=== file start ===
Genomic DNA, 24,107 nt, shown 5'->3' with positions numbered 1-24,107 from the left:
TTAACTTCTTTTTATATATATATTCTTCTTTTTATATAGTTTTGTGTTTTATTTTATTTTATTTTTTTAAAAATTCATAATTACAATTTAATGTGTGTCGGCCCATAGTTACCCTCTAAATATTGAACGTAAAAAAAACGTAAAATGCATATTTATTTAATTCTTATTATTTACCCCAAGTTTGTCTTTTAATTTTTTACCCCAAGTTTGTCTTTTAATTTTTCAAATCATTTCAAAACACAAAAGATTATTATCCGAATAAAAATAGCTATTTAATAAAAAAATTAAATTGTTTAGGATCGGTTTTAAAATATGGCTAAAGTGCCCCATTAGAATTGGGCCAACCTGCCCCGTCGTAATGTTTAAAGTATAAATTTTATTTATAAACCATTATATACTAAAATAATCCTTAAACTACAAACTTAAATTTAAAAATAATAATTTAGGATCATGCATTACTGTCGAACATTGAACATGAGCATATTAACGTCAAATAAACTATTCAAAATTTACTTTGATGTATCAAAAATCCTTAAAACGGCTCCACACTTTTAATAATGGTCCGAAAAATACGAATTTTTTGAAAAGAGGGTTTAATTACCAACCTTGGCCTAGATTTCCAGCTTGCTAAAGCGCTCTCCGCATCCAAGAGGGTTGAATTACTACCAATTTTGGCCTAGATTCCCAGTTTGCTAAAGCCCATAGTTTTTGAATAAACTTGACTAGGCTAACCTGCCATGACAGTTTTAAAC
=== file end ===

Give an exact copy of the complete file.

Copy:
Genomic DNA, 24,107 nt, shown 5'->3' with positions numbered 1-24,107 from the left:
TTAACTTCTTTTTATATATATATTCTTCTTTTTATATAGTTTTGTGTTTTATTTTATTTTATTTTTTTAAAAATTCATAATTACAATTTAATGTGTGTCGGCCCATAGTTACCCTCTAAATATTGAACGTAAAAAAAACGTAAAATGCATATTTATTTAATTCTTATTATTTACCCCAAGTTTGTCTTTTAATTTTTTACCCCAAGTTTGTCTTTTAATTTTTCAAATCATTTCAAAACACAAAAGATTATTATCCGAATAAAAATAGCTATTTAATAAAAAAATTAAATTGTTTAGGATCGGTTTTAAAATATGGCTAAAGTGCCCCATTAGAATTGGGCCAACCTGCCCCGTCGTAATGTTTAAAGTATAAATTTTATTTATAAACCATTATATACTAAAATAATCCTTAAACTACAAACTTAAATTTAAAAATAATAATTTAGGATCATGCATTACTGTCGAACATTGAACATGAGCATATTAACGTCAAATAAACTATTCAAAATTTACTTTGATGTATCAAAAATCCTTAAAACGGCTCCACACTTTTAATAATGGTCCGAAAAATACGAATTTTTTGAAAAGAGGGTTTAATTACCAACCTTGGCCTAGATTTCCAGCTTGCTAAAGCGCTCTCCGCATCCAAGAGGGTTGAATTACTACCAATTTTGGCCTAGATTCCCAGTTTGCTAAAGCCCATAGTTTTTGAATAAACTTGACTAGGCTAACCTGCCATGACAGTTTTAAAC